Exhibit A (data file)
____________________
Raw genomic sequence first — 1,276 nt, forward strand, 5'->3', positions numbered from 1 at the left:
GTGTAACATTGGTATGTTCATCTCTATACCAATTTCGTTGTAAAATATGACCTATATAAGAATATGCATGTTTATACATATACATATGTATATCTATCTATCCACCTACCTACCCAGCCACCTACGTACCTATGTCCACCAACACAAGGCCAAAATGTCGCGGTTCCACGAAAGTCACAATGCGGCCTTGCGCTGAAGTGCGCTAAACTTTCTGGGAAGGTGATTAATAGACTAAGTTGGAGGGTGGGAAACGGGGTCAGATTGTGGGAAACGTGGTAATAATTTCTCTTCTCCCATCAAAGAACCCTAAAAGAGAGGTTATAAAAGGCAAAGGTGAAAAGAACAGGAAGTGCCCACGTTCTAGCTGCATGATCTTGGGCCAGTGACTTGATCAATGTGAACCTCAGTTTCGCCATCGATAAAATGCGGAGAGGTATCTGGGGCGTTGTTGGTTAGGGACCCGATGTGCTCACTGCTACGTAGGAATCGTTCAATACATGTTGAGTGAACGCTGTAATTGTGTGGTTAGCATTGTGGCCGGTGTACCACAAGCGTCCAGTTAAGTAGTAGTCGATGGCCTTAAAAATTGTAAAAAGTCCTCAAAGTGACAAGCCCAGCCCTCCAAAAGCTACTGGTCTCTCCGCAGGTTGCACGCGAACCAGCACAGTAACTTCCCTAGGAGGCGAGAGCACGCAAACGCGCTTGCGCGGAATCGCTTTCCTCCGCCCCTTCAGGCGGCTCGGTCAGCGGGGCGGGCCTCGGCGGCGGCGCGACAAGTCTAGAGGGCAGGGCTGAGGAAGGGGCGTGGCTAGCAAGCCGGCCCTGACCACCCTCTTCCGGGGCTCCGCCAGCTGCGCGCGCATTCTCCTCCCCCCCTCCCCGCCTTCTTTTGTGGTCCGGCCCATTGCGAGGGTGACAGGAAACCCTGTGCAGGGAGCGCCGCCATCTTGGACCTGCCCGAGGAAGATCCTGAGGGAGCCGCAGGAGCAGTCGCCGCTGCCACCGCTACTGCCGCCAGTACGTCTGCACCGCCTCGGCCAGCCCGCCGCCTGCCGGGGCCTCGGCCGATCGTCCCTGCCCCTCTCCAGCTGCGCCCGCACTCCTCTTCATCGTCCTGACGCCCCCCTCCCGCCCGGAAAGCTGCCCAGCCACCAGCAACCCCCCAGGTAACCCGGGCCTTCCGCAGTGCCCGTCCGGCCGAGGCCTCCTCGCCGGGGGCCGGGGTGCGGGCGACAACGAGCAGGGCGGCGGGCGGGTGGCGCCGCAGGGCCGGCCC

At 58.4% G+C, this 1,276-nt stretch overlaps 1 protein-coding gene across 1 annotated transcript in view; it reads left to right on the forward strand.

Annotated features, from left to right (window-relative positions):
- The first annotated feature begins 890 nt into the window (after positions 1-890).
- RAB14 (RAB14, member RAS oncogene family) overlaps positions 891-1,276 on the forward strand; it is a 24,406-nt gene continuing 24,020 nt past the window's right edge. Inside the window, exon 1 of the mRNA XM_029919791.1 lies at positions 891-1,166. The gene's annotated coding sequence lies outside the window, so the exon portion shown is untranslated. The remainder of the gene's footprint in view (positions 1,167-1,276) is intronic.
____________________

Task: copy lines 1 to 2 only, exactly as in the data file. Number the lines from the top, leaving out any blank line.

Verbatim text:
Raw genomic sequence first — 1,276 nt, forward strand, 5'->3', positions numbered from 1 at the left:
GTGTAACATTGGTATGTTCATCTCTATACCAATTTCGTTGTAAAATATGACCTATATAAGAATATGCATGTTTATACATATACATATGTATATCTATCTATCCACCTACCTACCCAGCCACCTACGTACCTATGTCCACCAACACAAGGCCAAAATGTCGCGGTTCCACGAAAGTCACAATGCGGCCTTGCGCTGAAGTGCGCTAAACTTTCTGGGAAGGTGATTAATAGACTAAGTTGGAGGGTGGGAAACGGGGTCAGATTGTGGGAAACGTGGTAATAATTTCTCTTCTCCCATCAAAGAACCCTAAAAGAGAGGTTATAAAAGGCAAAGGTGAAAAGAACAGGAAGTGCCCACGTTCTAGCTGCATGATCTTGGGCCAGTGACTTGATCAATGTGAACCTCAGTTTCGCCATCGATAAAATGCGGAGAGGTATCTGGGGCGTTGTTGGTTAGGGACCCGATGTGCTCACTGCTACGTAGGAATCGTTCAATACATGTTGAGTGAACGCTGTAATTGTGTGGTTAGCATTGTGGCCGGTGTACCACAAGCGTCCAGTTAAGTAGTAGTCGATGGCCTTAAAAATTGTAAAAAGTCCTCAAAGTGACAAGCCCAGCCCTCCAAAAGCTACTGGTCTCTCCGCAGGTTGCACGCGAACCAGCACAGTAACTTCCCTAGGAGGCGAGAGCACGCAAACGCGCTTGCGCGGAATCGCTTTCCTCCGCCCCTTCAGGCGGCTCGGTCAGCGGGGCGGGCCTCGGCGGCGGCGCGACAAGTCTAGAGGGCAGGGCTGAGGAAGGGGCGTGGCTAGCAAGCCGGCCCTGACCACCCTCTTCCGGGGCTCCGCCAGCTGCGCGCGCATTCTCCTCCCCCCCTCCCCGCCTTCTTTTGTGGTCCGGCCCATTGCGAGGGTGACAGGAAACCCTGTGCAGGGAGCGCCGCCATCTTGGACCTGCCCGAGGAAGATCCTGAGGGAGCCGCAGGAGCAGTCGCCGCTGCCACCGCTACTGCCGCCAGTACGTCTGCACCGCCTCGGCCAGCCCGCCGCCTGCCGGGGCCTCGGCCGATCGTCCCTGCCCCTCTCCAGCTGCGCCCGCACTCCTCTTCATCGTCCTGACGCCCCCCTCCCGCCCGGAAAGCTGCCCAGCCACCAGCAACCCCCCAGGTAACCCGGGCCTTCCGCAGTGCCCGTCCGGCCGAGGCCTCCTCGCCGGGGGCCGGGGTGCGGGCGACAACGAGCAGGGCGGCGGGCGGGTGGCGCCGCAGGGCCGGCCC